Rest, on its surface, seems like such a simple concept. Yet, for the vast majority of us, our lives are overflowing with work deadlines, social obligations, and wasted energy spent trying to live up to the expectations that the world has placed on us. God wants us to architect our lives in a way that depends on Him for strength and sustenance, and not ourselves.


Discover and explore God’s heart for Sabbath rest as it relates to growth as a leader and ability to lead for the long haul. Over the course of this lesson, you will…

  • Explore why God created man and instituted the rhythm of Sabbath rest.
  • Make a practical Sabbath plan for your life in the city.
  • Live out your plan at least twice before our next meetings.
  • Debrief your experience with your process partner and share ideas about possible “rest scenarios” in the city.
  • Share the exercise with a friend.

“In repentance and rest is your salvation, in quietness and trust is your strength.”

ISAIAH 30:15 (NIV)

UNDERSTAND | Rhythms of Rest

God made humans to uniquely reflect His image in having the capacity to create and cultivate. And from the beginning, as He gave us this creation mandate, He patterned in His own work the rhythm of rest. If we are to continually give Him glory in our image-bearing through creating and cultivating, then we need to set aside time to be restored and re-centered. As we experience recovery from this rest, we encourage rejuvenation in others, and therefore, are ourselves “re-created.”

What is implicit in the Sabbath command is our need for restoration. God ceased from creating, not because he needed rest or restoration, but because we do (Genesis 1:31). Where God has boundless energy, we do not. God therefore models rest so that we mandate that rest for ourselves and for any that we lead. In this way, the mandate for rest reflects God’s goodness and justice. Creating taps us out. As invigorating as it can be at times, it can also be depleting, blistering, or boring. Our resources are limited because we are finite. As such, Sabbath is not for more creating. It is for re-creating…Us.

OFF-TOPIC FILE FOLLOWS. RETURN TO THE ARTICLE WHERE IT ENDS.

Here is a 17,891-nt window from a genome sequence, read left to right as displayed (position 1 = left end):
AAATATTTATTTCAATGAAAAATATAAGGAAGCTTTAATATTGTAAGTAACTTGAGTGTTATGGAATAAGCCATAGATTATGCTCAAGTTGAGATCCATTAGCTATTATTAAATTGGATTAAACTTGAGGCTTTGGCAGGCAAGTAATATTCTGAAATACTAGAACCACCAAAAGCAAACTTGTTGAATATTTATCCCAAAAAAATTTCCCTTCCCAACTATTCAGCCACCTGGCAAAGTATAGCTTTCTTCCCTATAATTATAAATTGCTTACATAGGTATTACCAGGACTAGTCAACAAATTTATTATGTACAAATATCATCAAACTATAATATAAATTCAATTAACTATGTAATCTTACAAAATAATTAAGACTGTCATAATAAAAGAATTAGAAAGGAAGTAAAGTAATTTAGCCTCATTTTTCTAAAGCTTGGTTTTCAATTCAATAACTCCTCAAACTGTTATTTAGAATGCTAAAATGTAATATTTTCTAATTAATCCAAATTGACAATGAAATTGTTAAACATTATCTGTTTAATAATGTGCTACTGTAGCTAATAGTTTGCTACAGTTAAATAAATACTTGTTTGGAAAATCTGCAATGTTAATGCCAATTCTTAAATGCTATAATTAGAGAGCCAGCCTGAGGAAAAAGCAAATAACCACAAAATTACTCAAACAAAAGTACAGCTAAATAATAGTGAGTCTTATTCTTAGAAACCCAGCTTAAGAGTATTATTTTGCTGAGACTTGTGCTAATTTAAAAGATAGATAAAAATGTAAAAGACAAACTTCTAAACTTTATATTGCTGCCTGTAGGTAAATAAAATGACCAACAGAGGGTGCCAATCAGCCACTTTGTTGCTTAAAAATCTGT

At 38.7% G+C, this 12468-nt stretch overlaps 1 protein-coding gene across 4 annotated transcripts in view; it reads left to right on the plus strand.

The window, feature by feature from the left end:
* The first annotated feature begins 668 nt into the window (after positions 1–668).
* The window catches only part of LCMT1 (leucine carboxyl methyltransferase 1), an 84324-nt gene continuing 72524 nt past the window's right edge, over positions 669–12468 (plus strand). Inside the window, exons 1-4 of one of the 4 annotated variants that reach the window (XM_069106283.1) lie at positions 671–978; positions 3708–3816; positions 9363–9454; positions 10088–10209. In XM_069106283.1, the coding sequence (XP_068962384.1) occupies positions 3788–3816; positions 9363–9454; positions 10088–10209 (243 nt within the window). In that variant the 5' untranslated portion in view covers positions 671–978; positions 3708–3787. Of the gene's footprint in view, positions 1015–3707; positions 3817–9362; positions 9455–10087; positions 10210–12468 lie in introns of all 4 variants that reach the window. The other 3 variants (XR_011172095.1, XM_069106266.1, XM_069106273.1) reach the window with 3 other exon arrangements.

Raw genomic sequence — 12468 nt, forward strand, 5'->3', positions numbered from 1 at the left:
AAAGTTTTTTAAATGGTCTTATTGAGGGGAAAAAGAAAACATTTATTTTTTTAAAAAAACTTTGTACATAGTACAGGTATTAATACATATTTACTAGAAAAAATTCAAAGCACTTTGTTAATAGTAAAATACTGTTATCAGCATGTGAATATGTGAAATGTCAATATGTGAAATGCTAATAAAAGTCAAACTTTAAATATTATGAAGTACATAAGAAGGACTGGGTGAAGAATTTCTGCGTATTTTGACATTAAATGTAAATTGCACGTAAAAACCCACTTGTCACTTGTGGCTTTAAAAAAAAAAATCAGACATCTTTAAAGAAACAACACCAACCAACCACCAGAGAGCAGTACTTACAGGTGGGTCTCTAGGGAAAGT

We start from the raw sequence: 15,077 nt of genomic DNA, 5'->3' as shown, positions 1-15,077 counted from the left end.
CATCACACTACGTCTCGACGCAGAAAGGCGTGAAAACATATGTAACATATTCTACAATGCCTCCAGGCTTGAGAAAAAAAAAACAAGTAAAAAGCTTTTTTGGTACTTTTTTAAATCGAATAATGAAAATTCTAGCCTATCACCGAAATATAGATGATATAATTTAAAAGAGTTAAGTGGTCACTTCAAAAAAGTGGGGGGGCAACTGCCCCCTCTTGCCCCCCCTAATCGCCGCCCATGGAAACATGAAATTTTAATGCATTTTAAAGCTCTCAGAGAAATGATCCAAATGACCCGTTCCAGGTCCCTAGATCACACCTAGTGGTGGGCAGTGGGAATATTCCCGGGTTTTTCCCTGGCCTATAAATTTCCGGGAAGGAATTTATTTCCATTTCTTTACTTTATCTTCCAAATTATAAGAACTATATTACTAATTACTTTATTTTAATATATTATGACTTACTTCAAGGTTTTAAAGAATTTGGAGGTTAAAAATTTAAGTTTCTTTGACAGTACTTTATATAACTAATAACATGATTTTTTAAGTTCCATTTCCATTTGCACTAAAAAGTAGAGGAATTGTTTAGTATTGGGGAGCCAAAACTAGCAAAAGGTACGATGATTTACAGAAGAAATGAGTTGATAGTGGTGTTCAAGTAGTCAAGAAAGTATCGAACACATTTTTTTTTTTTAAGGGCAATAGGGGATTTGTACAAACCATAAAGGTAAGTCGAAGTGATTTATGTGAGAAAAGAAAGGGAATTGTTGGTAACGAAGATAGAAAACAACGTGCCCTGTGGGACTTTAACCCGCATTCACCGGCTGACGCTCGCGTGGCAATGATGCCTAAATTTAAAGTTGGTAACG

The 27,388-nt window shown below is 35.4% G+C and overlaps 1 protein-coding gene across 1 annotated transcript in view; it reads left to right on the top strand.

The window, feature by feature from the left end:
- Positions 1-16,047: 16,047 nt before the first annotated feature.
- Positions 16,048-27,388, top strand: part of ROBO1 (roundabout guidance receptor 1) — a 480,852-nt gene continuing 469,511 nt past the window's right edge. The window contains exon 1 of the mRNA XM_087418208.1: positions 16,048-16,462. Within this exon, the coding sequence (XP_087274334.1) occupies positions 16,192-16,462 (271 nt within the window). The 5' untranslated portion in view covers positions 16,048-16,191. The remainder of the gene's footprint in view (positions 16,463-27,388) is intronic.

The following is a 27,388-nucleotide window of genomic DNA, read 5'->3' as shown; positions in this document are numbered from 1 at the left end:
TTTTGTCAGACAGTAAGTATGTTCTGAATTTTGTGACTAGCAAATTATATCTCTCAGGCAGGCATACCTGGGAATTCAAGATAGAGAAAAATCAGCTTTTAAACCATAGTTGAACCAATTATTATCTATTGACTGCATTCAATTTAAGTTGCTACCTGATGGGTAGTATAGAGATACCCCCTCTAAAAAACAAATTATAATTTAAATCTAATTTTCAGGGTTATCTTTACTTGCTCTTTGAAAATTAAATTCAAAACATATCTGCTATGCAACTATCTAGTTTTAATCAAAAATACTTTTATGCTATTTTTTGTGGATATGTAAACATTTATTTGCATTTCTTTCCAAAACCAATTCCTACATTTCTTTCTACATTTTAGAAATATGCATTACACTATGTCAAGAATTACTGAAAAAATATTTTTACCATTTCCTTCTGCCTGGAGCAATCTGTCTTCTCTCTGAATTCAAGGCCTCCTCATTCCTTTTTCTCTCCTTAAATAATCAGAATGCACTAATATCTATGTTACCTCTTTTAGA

“Stop creating” is the sum of it. This is clear enough. But this thought leaves us more than a little susceptible to our finicky rule-making. Is doing laundry creating? Is writing a blog post ok? What about elbowing your way through the Trader Joe’s weekend crowd? A simple principle can help us discern: Cease from what is necessary. Embrace what brings life.

“Sabbath tunes you into God’s voice instead of the voices of the cultural narrative that (a) I am what I do, (b) I am what I have, or (c) I am what others say about me.”


Sabbath—It’s one day, yet when we skip it, we are left without life-giving rest for 2 weeks.

  • Disconnect: Leave the familiar. It’s a time to cease from what is necessary. A time for disengagement from productivity. A space for reflection and closure.
  • Discover: A God who refreshes It’s the time for embracing what brings life. A time where we engage, dream, and wonder what is to come. The diagram shows how we can tend toward living outside of God’s design for rest by idolizing productivity or escapism. Idolatry is anything we worship in the place of God. We can worship our productivity by overworking and over scheduling life. We can worship escapism by ignoring responsibilities and zoning out in front of a screen. God’s design for work and rest rejects idolatry and lives in the tension of disconnecting and discovering.

How do you tend to idolize productivity or escapism?

Why is this so important? Because leadership is stewardship—the cultivation of the resources God has entrusted to you for His glory. Sabbath gives us both theological and practical help in managing one of our primary resources —our time.

Rhythms of rest allow us to reflect on the old, while waiting in expectancy for the new. Sabbath rest not only allows us to approach a new week with freshness. As we meet our needs of soul and body, we also encourage others to care for themselves as well through our example. We can create a community which values rest, showing off God’s design for how creation was meant to reflect Him. Equally as important, we can meet the needs of our soul and body and because our choices impact others, we can encourage others to care for themselves as well through our example.. Rhythms of rest are God’s idea.


Make a Plan

With pace of life, work demands, relationships, pressures to be out and about, and so much more, it’s possibly harder than ever in our culture to find time to rest. It’s important to remember, Sabbaths don’t just happen, they are created!

  1. Evaluate and Take Inventory.
    Think about your current rhythms of rest. Journal about what you do well and what you do not. What do you really want to experience in your sabbath rhythms?
  2. Brainstorm what brings life and what doesn’t?
    What must I disconnect from? (distracting things or things that veer us into productivity.)